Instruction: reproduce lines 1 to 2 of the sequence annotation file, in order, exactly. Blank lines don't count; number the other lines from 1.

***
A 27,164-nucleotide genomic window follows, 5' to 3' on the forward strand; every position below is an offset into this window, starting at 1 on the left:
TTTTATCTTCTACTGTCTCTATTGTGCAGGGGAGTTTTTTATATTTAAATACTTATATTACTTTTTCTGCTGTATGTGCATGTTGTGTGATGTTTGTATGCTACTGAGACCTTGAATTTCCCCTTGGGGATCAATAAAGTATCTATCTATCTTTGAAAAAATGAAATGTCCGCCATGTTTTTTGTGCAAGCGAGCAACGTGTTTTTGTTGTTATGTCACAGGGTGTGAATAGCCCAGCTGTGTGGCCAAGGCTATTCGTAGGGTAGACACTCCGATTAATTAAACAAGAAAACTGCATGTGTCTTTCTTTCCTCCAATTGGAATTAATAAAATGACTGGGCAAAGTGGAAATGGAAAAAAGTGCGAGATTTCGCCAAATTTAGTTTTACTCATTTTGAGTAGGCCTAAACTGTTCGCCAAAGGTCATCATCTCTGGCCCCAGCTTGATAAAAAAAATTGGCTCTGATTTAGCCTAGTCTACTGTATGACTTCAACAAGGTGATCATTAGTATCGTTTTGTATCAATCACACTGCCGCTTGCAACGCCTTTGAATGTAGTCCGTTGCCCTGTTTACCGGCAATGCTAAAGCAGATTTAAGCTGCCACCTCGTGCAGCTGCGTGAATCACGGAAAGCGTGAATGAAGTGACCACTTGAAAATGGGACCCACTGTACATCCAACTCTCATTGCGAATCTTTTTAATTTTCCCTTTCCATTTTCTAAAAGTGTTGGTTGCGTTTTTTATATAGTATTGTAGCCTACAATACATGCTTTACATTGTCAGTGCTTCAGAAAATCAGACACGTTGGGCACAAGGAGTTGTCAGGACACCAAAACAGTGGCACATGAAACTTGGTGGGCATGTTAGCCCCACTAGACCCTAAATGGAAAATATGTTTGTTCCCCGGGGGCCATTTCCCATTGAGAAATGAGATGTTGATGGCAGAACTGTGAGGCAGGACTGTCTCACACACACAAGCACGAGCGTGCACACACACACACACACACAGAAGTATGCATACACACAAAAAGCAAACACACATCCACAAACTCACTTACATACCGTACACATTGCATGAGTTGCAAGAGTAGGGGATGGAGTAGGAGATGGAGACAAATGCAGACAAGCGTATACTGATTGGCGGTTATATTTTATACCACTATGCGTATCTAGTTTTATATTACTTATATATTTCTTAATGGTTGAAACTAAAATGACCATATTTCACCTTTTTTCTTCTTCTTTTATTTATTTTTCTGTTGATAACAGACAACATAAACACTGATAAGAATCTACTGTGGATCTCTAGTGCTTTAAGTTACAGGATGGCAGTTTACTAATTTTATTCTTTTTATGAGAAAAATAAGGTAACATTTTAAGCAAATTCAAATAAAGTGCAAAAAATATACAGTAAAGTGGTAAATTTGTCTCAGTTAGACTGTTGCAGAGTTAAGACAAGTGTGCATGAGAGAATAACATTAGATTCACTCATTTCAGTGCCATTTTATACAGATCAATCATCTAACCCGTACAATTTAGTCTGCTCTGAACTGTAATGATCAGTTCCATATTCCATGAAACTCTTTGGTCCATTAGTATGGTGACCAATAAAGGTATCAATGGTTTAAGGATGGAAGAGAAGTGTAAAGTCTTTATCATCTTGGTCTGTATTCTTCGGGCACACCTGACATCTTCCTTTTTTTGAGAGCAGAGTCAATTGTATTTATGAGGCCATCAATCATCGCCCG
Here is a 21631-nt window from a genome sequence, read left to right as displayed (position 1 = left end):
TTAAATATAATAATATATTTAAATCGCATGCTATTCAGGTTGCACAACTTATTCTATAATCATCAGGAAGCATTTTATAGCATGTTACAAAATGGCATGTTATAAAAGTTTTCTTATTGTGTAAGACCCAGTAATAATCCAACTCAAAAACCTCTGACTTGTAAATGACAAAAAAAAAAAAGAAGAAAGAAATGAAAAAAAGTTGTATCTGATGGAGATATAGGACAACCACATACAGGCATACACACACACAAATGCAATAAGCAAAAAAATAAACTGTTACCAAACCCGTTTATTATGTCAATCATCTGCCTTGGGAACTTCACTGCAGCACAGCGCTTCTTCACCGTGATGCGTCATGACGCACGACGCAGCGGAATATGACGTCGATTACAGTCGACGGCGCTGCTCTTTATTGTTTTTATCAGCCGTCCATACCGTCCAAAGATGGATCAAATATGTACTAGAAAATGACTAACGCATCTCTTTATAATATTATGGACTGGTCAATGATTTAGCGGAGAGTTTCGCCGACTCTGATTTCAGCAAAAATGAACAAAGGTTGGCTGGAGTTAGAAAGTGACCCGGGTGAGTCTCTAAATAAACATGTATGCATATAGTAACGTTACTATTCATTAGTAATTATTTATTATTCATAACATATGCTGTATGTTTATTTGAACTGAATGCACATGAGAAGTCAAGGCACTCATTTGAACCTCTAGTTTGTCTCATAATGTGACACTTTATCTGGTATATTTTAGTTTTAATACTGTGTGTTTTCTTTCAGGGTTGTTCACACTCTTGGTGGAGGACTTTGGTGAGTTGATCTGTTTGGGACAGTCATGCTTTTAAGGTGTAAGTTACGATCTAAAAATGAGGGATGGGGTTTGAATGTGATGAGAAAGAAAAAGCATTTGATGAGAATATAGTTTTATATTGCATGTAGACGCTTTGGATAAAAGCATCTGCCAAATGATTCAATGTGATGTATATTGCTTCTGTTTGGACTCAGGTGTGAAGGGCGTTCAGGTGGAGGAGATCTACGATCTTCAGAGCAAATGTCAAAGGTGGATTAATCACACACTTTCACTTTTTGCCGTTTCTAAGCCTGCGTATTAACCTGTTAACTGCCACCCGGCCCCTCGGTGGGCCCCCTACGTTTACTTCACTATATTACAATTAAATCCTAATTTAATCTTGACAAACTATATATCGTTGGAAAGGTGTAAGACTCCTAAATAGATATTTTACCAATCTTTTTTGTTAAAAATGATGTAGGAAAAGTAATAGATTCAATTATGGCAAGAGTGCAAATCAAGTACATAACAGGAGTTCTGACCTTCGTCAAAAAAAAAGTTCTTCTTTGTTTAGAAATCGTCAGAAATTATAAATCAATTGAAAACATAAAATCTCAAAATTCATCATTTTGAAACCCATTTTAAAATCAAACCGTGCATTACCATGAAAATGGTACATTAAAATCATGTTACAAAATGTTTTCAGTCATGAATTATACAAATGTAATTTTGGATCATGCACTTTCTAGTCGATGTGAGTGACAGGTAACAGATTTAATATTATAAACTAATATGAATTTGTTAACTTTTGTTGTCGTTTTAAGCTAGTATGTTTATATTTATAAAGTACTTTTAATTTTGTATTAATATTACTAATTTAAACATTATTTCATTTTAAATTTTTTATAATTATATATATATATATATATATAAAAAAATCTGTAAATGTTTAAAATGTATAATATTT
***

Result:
A 27,164-nucleotide genomic window follows, 5' to 3' on the forward strand; every position below is an offset into this window, starting at 1 on the left:
TTTTATCTTCTACTGTCTCTATTGTGCAGGGGAGTTTTTTATATTTAAATACTTATATTACTTTTTCTGCTGTATGTGCATGTTGTGTGATGTTTGTATGCTACTGAGACCTTGAATTTCCCCTTGGGGATCAATAAAGTATCTATCTATCTTTGAAAAAATGAAATGTCCGCCATGTTTTTTGTGCAAGCGAGCAACGTGTTTTTGTTGTTATGTCACAGGGTGTGAATAGCCCAGCTGTGTGGCCAAGGCTATTCGTAGGGTAGACACTCCGATTAATTAAACAAGAAAACTGCATGTGTCTTTCTTTCCTCCAATTGGAATTAATAAAATGACTGGGCAAAGTGGAAATGGAAAAAAGTGCGAGATTTCGCCAAATTTAGTTTTACTCATTTTGAGTAGGCCTAAACTGTTCGCCAAAGGTCATCATCTCTGGCCCCAGCTTGATAAAAAAAATTGGCTCTGATTTAGCCTAGTCTACTGTATGACTTCAACAAGGTGATCATTAGTATCGTTTTGTATCAATCACACTGCCGCTTGCAACGCCTTTGAATGTAGTCCGTTGCCCTGTTTACCGGCAATGCTAAAGCAGATTTAAGCTGCCACCTCGTGCAGCTGCGTGAATCACGGAAAGCGTGAATGAAGTGACCACTTGAAAATGGGACCCACTGTACATCCAACTCTCATTGCGAATCTTTTTAATTTTCCCTTTCCATTTTCTAAAAGTGTTGGTTGCGTTTTTTATATAGTATTGTAGCCTACAATACATGCTTTACATTGTCAGTGCTTCAGAAAATCAGACACGTTGGGCACAAGGAGTTGTCAGGACACCAAAACAGTGGCACATGAAACTTGGTGGGCATGTTAGCCCCACTAGACCCTAAATGGAAAATATGTTTGTTCCCCGGGGGCCATTTCCCATTGAGAAATGAGATGTTGATGGCAGAACTGTGAGGCAGGACTGTCTCACACACACAAGCACGAGCGTGCACACACACACACACACACAGAAGTATGCATACACACAAAAAGCAAACACACATCCACAAACTCACTTACATACCGTACACATTGCATGAGTTGCAAGAGTAGGGGATGGAGTAGGAGATGGAGACAAATGCAGACAAGCGTATACTGATTGGCGGTTATATTTTATACCACTATGCGTATCTAGTTTTATATTACTTATATATTTCTTAATGGTTGAAACTAAAATGACCATATTTCACCTTTTTTCTTCTTCTTTTATTTATTTTTCTGTTGATAACAGACAACATAAACACTGATAAGAATCTACTGTGGATCTCTAGTGCTTTAAGTTACAGGATGGCAGTTTACTAATTTTATTCTTTTTATGAGAAAAATAAGGTAACATTTTAAGCAAATTCAAATAAAGTGCAAAAAATATACAGTAAAGTGGTAAATTTGTCTCAGTTAGACTGTTGCAGAGTTAAGACAAGTGTGCATGAGAGAATAACATTAGATTCACTCATTTCAGTGCCATTTTATACAGATCAATCATCTAACCCGTACAATTTAGTCTGCTCTGAACTGTAATGATCAGTTCCATATTCCATGAAACTCTTTGGTCCATTAGTATGGTGACCAATAAAGGTATCAATGGTTTAAGGATGGAAGAGAAGTGTAAAGTCTTTATCATCTTGGTCTGTATTCTTCGGGCACACCTGACATCTTCCTTTTTTTGAGAGCAGAGTCAATTGTATTTATGAGGCCATCAATCATCGCCCG